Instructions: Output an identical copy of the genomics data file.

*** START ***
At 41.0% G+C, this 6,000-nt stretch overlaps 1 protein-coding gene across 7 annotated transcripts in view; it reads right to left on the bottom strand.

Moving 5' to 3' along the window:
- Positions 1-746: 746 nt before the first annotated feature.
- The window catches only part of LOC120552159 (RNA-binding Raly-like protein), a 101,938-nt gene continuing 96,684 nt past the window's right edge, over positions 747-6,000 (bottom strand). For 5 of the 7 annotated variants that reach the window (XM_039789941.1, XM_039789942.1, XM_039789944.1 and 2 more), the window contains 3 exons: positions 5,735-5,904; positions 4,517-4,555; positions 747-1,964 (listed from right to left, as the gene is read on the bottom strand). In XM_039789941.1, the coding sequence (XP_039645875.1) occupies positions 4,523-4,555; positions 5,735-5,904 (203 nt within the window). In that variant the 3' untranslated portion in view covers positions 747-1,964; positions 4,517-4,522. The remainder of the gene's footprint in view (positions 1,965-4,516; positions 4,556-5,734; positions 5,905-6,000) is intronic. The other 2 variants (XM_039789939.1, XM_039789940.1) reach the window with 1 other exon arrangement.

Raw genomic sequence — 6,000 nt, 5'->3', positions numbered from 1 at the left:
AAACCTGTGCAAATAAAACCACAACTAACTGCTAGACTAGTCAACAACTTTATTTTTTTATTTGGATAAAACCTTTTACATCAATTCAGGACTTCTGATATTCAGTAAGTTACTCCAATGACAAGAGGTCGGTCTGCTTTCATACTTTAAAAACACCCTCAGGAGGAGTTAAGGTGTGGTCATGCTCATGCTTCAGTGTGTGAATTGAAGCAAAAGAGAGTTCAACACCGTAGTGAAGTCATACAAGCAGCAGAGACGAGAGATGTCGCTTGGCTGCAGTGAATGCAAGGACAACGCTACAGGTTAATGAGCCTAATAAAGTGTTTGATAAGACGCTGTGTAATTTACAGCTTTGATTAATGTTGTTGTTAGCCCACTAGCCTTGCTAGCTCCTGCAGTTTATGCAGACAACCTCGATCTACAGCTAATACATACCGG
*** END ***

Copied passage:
At 41.0% G+C, this 6,000-nt stretch overlaps 1 protein-coding gene across 7 annotated transcripts in view; it reads right to left on the bottom strand.

Moving 5' to 3' along the window:
- Positions 1-746: 746 nt before the first annotated feature.
- The window catches only part of LOC120552159 (RNA-binding Raly-like protein), a 101,938-nt gene continuing 96,684 nt past the window's right edge, over positions 747-6,000 (bottom strand). For 5 of the 7 annotated variants that reach the window (XM_039789941.1, XM_039789942.1, XM_039789944.1 and 2 more), the window contains 3 exons: positions 5,735-5,904; positions 4,517-4,555; positions 747-1,964 (listed from right to left, as the gene is read on the bottom strand). In XM_039789941.1, the coding sequence (XP_039645875.1) occupies positions 4,523-4,555; positions 5,735-5,904 (203 nt within the window). In that variant the 3' untranslated portion in view covers positions 747-1,964; positions 4,517-4,522. The remainder of the gene's footprint in view (positions 1,965-4,516; positions 4,556-5,734; positions 5,905-6,000) is intronic. The other 2 variants (XM_039789939.1, XM_039789940.1) reach the window with 1 other exon arrangement.

Raw genomic sequence — 6,000 nt, 5'->3', positions numbered from 1 at the left:
AAACCTGTGCAAATAAAACCACAACTAACTGCTAGACTAGTCAACAACTTTATTTTTTTATTTGGATAAAACCTTTTACATCAATTCAGGACTTCTGATATTCAGTAAGTTACTCCAATGACAAGAGGTCGGTCTGCTTTCATACTTTAAAAACACCCTCAGGAGGAGTTAAGGTGTGGTCATGCTCATGCTTCAGTGTGTGAATTGAAGCAAAAGAGAGTTCAACACCGTAGTGAAGTCATACAAGCAGCAGAGACGAGAGATGTCGCTTGGCTGCAGTGAATGCAAGGACAACGCTACAGGTTAATGAGCCTAATAAAGTGTTTGATAAGACGCTGTGTAATTTACAGCTTTGATTAATGTTGTTGTTAGCCCACTAGCCTTGCTAGCTCCTGCAGTTTATGCAGACAACCTCGATCTACAGCTAATACATACCGG